RICHMOND, Va. -- George Maida, who hosted The Electric Croude and Classical Evening on WCVE The Community Idea Stations, died Saturday morning on Interstate 85. Maida was headed south in his 1997 Honda Civic, and was in Mecklenburg County, near the Virginia-North Carolina state line, when his car ran off the interstate, struck an embankment, and landed in a creek below the highway, according to Virginia State Police.
The 62-year-old radio host was pronounced dead at the scene.
"George was a good man and a personal friend. He loved the station and he loved this company. The Electric Croude was his idea and he had developed a loyal and consistent audience," Community Idea Stations CEO Curtis Monk said. "As we have all learned in various ways, life has a way of dealing the cards in unexpected, unpredictable, and decidedly unplanned ways. The loss of a colleague and friend triggers a grieving process that must be traveled and each individual must travel that path as is best for them. For some, it will take more time than others. There is no prescribed set of seconds, minutes, hours, days, or weeks for the process but time is a great healer and, at some point, the memories of a life well lived replace the short term loss of a physical presence. Remember him with respect and honor him with laughter, music, and a toast to life."
In addition host duties on The Electric Croude and Classical Evening, he worked served as afternoon drive time host of All Things Considered for more than two decades.
"George was an award-winning producer, musician and composer who collected and played a wide variety of musical instruments. His musical group the Electric Croude Bande was featured in one of the four performances hosted this year at VCU in the Guitar and Other Strings concert series," a Community Idea Station spokesperson said. "He organized and hosted two well-attended, multi-artist musical revues at the WCVE studios celebrating The Electric Croude, one in the late 1990s and one celebrating the show’s 30th anniversary in 2015."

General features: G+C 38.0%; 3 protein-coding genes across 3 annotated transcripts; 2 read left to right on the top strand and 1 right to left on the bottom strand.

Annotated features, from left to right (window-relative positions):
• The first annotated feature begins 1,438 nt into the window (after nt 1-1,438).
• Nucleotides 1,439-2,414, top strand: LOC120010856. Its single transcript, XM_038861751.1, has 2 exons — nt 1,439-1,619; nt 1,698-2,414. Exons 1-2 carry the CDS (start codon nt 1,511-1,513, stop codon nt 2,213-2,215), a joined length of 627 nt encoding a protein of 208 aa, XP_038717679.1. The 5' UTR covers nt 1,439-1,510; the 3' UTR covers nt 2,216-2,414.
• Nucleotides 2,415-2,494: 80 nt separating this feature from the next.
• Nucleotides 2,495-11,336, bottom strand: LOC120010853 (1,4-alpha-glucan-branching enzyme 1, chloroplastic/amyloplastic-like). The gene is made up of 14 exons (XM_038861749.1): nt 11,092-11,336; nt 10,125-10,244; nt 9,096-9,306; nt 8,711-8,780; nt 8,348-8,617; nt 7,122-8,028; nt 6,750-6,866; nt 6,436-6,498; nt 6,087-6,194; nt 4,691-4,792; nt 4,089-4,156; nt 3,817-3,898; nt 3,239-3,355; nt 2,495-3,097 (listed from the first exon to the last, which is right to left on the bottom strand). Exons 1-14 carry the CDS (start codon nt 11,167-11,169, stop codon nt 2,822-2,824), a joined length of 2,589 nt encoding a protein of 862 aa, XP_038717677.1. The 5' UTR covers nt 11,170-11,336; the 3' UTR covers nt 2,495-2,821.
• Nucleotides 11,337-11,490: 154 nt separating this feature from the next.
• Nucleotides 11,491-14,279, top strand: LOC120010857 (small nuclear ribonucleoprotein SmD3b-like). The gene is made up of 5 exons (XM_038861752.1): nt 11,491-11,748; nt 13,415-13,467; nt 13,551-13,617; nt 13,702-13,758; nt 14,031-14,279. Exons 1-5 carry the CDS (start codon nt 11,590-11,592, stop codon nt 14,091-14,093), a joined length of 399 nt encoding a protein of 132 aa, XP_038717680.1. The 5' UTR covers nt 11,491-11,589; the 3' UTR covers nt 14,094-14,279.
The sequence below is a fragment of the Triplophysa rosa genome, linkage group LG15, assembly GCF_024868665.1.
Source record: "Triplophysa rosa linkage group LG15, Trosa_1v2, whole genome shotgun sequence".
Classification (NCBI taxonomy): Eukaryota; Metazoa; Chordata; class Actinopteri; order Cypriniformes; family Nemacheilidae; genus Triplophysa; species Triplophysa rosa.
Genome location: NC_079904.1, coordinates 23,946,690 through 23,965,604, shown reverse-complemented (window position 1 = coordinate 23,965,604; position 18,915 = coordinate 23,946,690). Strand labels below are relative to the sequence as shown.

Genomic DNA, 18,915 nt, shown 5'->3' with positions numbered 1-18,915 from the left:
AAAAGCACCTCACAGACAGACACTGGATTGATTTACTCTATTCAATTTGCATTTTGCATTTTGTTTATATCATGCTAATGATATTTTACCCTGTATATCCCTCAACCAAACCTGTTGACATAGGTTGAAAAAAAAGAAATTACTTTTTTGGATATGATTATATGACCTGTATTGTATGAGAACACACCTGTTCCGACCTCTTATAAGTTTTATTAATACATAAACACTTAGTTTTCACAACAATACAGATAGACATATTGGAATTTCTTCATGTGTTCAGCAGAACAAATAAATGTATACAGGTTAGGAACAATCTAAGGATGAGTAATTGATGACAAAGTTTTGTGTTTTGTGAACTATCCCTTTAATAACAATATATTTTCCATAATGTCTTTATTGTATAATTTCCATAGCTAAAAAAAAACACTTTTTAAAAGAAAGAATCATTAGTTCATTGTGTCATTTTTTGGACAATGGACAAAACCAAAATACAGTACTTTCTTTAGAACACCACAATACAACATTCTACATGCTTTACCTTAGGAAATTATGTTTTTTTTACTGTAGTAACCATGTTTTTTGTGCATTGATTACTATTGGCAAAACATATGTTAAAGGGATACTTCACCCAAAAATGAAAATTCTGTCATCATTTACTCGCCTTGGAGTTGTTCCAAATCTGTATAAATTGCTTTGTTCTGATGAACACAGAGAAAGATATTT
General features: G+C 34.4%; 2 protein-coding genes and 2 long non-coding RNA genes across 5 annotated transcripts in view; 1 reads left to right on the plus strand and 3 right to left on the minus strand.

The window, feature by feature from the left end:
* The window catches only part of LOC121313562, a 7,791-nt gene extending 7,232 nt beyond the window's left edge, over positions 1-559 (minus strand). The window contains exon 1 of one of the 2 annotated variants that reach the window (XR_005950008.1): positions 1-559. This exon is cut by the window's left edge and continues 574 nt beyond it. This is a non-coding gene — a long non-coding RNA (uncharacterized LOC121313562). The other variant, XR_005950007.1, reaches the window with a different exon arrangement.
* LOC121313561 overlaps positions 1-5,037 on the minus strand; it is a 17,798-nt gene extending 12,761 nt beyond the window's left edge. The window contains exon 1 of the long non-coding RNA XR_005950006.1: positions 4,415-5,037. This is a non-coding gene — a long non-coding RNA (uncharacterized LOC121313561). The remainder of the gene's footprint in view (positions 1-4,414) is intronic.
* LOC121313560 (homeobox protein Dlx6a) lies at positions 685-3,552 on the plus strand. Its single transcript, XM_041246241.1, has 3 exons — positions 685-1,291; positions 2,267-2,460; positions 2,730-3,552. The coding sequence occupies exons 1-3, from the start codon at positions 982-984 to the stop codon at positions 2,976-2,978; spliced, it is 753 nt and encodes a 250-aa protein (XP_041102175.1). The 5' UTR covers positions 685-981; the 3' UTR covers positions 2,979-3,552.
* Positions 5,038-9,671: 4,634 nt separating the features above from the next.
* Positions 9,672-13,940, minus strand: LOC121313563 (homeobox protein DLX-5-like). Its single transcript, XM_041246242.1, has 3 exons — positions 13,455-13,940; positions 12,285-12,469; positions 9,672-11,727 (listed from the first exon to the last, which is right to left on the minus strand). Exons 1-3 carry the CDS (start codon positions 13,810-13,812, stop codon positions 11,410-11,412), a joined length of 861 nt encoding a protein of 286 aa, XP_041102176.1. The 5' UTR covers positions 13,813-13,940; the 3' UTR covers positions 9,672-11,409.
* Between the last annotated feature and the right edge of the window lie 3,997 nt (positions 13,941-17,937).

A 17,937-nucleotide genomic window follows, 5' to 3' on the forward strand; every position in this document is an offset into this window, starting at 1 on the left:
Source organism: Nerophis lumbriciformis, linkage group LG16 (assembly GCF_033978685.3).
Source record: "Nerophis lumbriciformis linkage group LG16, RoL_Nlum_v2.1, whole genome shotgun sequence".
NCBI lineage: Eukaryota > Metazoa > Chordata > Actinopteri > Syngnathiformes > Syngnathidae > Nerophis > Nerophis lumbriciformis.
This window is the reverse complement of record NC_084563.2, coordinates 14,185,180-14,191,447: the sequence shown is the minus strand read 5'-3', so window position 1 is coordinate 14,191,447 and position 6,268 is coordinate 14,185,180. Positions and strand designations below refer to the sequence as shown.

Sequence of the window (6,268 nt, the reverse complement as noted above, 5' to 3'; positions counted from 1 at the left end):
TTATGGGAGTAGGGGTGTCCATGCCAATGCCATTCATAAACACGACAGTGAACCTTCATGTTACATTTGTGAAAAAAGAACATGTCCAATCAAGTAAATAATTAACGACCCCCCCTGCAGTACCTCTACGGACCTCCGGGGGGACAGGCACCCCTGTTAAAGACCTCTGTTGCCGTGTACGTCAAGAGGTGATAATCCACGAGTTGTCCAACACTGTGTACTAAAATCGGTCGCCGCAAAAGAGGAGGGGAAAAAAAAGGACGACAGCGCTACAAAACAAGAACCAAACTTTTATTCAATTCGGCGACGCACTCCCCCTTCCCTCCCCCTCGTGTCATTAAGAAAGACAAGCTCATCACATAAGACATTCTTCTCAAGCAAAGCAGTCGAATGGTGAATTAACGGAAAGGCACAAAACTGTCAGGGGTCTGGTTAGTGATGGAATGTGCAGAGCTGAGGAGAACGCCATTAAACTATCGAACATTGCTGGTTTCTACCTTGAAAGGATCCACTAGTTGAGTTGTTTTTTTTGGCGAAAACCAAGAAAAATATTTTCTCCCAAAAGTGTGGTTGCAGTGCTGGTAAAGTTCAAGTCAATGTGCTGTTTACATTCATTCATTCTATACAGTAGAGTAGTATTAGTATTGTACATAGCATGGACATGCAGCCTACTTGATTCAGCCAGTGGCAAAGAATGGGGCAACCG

George's friends and fans posted their memories and condolences on the station's Facebook page.
"Words can't express the sorrow of losing such a dear friend," Eddie Eicher wrote. "The world has lost one of its truly unique souls, and heaven has gained one."
"George lived and breathed music as a multi faceted musician, writer, historian with so much knowledge eager to share with anyone who'd listen," Martin Vincent added. "George was selfless with no agenda other than to bring love into this world thru music. His loss leaves a gaping hole in my heart."
The Electric Croude was broadcast Saturdays at 10 p.m.